General Question

Trustinglife's avatar

How did a spammer get a hold of my friend's email account and send spam from her email address?

Asked by Trustinglife (6603points) May 4th, 2009 from iPhone

My friend sent me (and 100 others) an email that is clearly spam. Of course I didn’t click on the link.

It just got me wondering how these things happen. Can you explain it to me?

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5 Answers

Master's avatar

She must have downloaded an infested file (with a spyware or adware attached) which used her address book to send spam. She should run a virus test. Most likely she is unaware of this.

There is a software called AdAware—a free version is available and might help rid her computer of many spy and adware.

cwilbur's avatar

You don’t need someone’s password to send email as them.

Mail is sent using a protocol called SMTP, for Simple Mail Transfer Protocol, which dates to an older time on the Internet when people were more trusting. In theory, what happens is that the sending computer connects to the receiving computer for the domain and identifies who the sender is, by providing an email address. The receiving computer acknowledges, and then the sending computer sends all the rest of the email body. Later on this was enhanced so that you could send mail to other computers, and they would store it and deliver it on in batches.

Now, what should happen, in this less enlightened age: No email server should accept any mail unless the sender’s or receiver’s email is from that domain, and the sender should be authenticated and identified by more than just his or her say-so. But that doesn’t happen, because network administrators have too many other things to do.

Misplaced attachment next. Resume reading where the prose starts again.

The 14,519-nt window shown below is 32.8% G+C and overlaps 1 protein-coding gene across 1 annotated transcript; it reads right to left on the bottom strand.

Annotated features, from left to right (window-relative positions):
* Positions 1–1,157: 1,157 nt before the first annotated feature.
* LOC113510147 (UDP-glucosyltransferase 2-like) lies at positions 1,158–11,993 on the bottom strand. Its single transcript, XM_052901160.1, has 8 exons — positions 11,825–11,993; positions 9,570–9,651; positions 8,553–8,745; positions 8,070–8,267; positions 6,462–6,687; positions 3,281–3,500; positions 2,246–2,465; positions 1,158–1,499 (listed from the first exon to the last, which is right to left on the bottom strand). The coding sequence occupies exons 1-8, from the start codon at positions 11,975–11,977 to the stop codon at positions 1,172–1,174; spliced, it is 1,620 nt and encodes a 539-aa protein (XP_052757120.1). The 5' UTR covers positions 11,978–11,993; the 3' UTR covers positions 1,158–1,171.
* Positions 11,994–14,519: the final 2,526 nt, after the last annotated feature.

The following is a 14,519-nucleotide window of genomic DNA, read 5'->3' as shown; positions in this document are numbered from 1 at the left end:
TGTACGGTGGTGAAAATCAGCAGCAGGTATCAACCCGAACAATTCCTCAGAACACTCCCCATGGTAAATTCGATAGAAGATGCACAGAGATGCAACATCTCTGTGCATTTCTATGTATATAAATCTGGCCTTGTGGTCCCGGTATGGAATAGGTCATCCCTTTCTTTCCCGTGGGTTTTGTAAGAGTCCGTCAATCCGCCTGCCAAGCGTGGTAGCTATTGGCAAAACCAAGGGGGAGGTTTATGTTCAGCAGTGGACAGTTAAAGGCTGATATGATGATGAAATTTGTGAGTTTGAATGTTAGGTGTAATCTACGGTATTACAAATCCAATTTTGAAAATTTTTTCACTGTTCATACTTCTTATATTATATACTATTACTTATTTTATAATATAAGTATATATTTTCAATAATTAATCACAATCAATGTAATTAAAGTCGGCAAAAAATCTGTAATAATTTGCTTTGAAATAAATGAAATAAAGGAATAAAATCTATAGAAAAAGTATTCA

So what probably happened is that some spammer got your friend’s email address, and used it as the return address on a batch of spam that the spammer sent through an open relay (one of the mail servers that doesn’t check the sender or recipient).

@Master: this doesn’t require a virus to happen. It doesn’t even require access to your computer, or to your webmail.

Master's avatar

@cwilbur That’s true. But it is another way this can happen as well (speaking from experience). Better to look into all possible causes.

The_Compassionate_Heretic's avatar

She got phished.
For basic protection, there’s any number of anti malware products around.
The first thing your friend should do, if he/she hasn’t already, is change his/her email password.

The best way to keep from getting phished is to not click on anything you’re not sure of.

Here’s some advice for Limewire users: Don’t use Limewire! It’s a virus factory in there.
It’s not Limewire that’s doing this but people upload all sorts of infected files just like they did with Napster.

theartfuldodger's avatar

cwilbur’s explanation is the more common occurrence, where a spammer uses the open relay. Virii are an easy explanation, but that type of virus is not common enough.

You get targeted by these types of spammers by registering for something. Or putting your email on a random website where it can be read by a spider. Ever wonder why you see more savvy internet users typing their emails as:

johndoe at domain dot com;
johndoe [at] domain [dot] com;
j o h n d o e @ d o m a i n . c o m [take out the spaces];
johndoe a t domain d o t com?

Or did you just think they were being extra difficult and trying to be fancy?

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